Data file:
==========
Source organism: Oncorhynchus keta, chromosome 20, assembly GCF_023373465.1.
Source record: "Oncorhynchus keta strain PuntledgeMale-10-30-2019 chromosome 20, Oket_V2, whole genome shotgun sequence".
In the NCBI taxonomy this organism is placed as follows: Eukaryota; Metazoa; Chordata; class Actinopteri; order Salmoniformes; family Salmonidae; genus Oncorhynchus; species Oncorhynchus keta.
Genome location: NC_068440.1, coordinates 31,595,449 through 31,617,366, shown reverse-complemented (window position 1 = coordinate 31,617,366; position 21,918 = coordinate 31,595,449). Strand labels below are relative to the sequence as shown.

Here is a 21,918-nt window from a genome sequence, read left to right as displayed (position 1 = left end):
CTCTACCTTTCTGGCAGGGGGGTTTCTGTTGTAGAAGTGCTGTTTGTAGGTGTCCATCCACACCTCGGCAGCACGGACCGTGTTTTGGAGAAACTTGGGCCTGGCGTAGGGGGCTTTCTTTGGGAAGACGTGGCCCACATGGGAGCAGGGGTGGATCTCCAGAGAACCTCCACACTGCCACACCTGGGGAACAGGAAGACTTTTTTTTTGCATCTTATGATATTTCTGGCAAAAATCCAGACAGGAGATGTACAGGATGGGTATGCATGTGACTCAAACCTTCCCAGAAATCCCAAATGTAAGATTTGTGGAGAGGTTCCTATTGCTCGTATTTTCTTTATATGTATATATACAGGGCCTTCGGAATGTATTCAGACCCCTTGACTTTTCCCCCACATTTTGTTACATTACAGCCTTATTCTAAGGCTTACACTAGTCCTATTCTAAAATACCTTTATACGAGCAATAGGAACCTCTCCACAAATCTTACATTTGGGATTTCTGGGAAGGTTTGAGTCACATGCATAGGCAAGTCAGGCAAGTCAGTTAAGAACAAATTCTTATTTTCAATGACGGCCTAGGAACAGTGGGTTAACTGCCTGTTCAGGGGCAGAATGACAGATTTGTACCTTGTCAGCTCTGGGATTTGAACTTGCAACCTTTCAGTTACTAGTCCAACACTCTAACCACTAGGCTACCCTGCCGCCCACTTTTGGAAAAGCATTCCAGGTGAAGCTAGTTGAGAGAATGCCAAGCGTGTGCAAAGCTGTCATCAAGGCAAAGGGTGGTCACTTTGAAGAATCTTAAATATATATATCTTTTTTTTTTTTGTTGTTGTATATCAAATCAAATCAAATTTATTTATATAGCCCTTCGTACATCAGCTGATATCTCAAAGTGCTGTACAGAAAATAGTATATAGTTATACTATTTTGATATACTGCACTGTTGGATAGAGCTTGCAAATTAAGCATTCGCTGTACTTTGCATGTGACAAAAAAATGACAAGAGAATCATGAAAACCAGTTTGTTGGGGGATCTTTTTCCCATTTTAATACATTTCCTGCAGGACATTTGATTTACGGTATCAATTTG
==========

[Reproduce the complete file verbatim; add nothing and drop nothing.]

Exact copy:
Source organism: Oncorhynchus keta, chromosome 20, assembly GCF_023373465.1.
Source record: "Oncorhynchus keta strain PuntledgeMale-10-30-2019 chromosome 20, Oket_V2, whole genome shotgun sequence".
In the NCBI taxonomy this organism is placed as follows: Eukaryota; Metazoa; Chordata; class Actinopteri; order Salmoniformes; family Salmonidae; genus Oncorhynchus; species Oncorhynchus keta.
Genome location: NC_068440.1, coordinates 31,595,449 through 31,617,366, shown reverse-complemented (window position 1 = coordinate 31,617,366; position 21,918 = coordinate 31,595,449). Strand labels below are relative to the sequence as shown.

Here is a 21,918-nt window from a genome sequence, read left to right as displayed (position 1 = left end):
CTCTACCTTTCTGGCAGGGGGGTTTCTGTTGTAGAAGTGCTGTTTGTAGGTGTCCATCCACACCTCGGCAGCACGGACCGTGTTTTGGAGAAACTTGGGCCTGGCGTAGGGGGCTTTCTTTGGGAAGACGTGGCCCACATGGGAGCAGGGGTGGATCTCCAGAGAACCTCCACACTGCCACACCTGGGGAACAGGAAGACTTTTTTTTTGCATCTTATGATATTTCTGGCAAAAATCCAGACAGGAGATGTACAGGATGGGTATGCATGTGACTCAAACCTTCCCAGAAATCCCAAATGTAAGATTTGTGGAGAGGTTCCTATTGCTCGTATTTTCTTTATATGTATATATACAGGGCCTTCGGAATGTATTCAGACCCCTTGACTTTTCCCCCACATTTTGTTACATTACAGCCTTATTCTAAGGCTTACACTAGTCCTATTCTAAAATACCTTTATACGAGCAATAGGAACCTCTCCACAAATCTTACATTTGGGATTTCTGGGAAGGTTTGAGTCACATGCATAGGCAAGTCAGGCAAGTCAGTTAAGAACAAATTCTTATTTTCAATGACGGCCTAGGAACAGTGGGTTAACTGCCTGTTCAGGGGCAGAATGACAGATTTGTACCTTGTCAGCTCTGGGATTTGAACTTGCAACCTTTCAGTTACTAGTCCAACACTCTAACCACTAGGCTACCCTGCCGCCCACTTTTGGAAAAGCATTCCAGGTGAAGCTAGTTGAGAGAATGCCAAGCGTGTGCAAAGCTGTCATCAAGGCAAAGGGTGGTCACTTTGAAGAATCTTAAATATATATATCTTTTTTTTTTTTGTTGTTGTATATCAAATCAAATCAAATTTATTTATATAGCCCTTCGTACATCAGCTGATATCTCAAAGTGCTGTACAGAAAATAGTATATAGTTATACTATTTTGATATACTGCACTGTTGGATAGAGCTTGCAAATTAAGCATTCGCTGTACTTTGCATGTGACAAAAAAATGACAAGAGAATCATGAAAACCAGTTTGTTGGGGGATCTTTTTCCCATTTTAATACATTTCCTGCAGGACATTTGATTTACGGTATCAATTTG